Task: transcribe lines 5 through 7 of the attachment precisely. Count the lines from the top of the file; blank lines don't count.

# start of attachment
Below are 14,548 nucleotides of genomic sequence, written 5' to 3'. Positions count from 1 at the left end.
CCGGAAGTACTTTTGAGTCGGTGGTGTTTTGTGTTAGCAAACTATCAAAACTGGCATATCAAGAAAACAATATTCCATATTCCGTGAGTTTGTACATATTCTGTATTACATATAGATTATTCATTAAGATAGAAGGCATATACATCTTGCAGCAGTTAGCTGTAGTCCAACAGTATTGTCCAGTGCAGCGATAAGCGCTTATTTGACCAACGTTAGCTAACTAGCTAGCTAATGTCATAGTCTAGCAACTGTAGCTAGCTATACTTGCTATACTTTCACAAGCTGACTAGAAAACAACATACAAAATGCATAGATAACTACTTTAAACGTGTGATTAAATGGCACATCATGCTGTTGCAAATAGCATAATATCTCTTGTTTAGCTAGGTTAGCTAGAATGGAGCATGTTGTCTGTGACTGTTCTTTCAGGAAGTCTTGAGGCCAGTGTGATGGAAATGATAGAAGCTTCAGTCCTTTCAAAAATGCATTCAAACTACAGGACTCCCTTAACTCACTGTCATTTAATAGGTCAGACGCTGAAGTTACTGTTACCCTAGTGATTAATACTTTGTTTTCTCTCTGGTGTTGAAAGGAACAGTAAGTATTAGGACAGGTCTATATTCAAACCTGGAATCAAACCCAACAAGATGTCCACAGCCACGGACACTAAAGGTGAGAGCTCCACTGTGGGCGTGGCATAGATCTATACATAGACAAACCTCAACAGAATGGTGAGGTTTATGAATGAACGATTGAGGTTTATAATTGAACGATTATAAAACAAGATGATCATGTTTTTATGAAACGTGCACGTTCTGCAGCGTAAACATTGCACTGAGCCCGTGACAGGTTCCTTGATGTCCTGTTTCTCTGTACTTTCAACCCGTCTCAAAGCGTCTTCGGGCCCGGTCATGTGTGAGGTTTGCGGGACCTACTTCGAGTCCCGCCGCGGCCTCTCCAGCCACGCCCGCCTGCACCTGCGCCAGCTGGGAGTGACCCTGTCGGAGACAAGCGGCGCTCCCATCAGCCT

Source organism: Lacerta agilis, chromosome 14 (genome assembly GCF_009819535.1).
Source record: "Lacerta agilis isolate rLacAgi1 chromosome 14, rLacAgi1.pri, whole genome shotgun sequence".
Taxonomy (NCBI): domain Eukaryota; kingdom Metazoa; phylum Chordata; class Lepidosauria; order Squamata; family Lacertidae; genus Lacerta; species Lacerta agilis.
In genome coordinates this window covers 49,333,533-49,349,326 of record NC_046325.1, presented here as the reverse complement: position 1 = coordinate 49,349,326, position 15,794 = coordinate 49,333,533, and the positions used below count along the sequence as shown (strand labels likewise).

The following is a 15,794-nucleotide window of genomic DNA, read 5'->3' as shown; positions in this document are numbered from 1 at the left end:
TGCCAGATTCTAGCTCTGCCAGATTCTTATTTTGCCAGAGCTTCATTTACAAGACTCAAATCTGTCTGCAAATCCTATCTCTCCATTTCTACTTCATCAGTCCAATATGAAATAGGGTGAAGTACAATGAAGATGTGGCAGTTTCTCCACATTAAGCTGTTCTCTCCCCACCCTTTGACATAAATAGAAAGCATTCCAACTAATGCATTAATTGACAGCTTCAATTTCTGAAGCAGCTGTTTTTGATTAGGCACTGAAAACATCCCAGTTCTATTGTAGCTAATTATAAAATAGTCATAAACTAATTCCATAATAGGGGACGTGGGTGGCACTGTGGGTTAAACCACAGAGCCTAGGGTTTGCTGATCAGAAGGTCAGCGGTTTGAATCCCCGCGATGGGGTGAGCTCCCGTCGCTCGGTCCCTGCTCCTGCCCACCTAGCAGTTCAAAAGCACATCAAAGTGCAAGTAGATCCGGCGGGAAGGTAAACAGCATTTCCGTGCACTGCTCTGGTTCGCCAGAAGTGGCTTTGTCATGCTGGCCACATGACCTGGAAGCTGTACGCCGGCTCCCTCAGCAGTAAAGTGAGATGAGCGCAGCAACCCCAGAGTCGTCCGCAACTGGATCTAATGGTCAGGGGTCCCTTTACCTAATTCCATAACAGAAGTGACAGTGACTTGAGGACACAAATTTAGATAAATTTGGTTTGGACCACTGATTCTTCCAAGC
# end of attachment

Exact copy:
Taxonomy (NCBI): domain Eukaryota; kingdom Metazoa; phylum Chordata; class Lepidosauria; order Squamata; family Lacertidae; genus Lacerta; species Lacerta agilis.
In genome coordinates this window covers 49,333,533-49,349,326 of record NC_046325.1, presented here as the reverse complement: position 1 = coordinate 49,349,326, position 15,794 = coordinate 49,333,533, and the positions used below count along the sequence as shown (strand labels likewise).

The following is a 15,794-nucleotide window of genomic DNA, read 5'->3' as shown; positions in this document are numbered from 1 at the left end: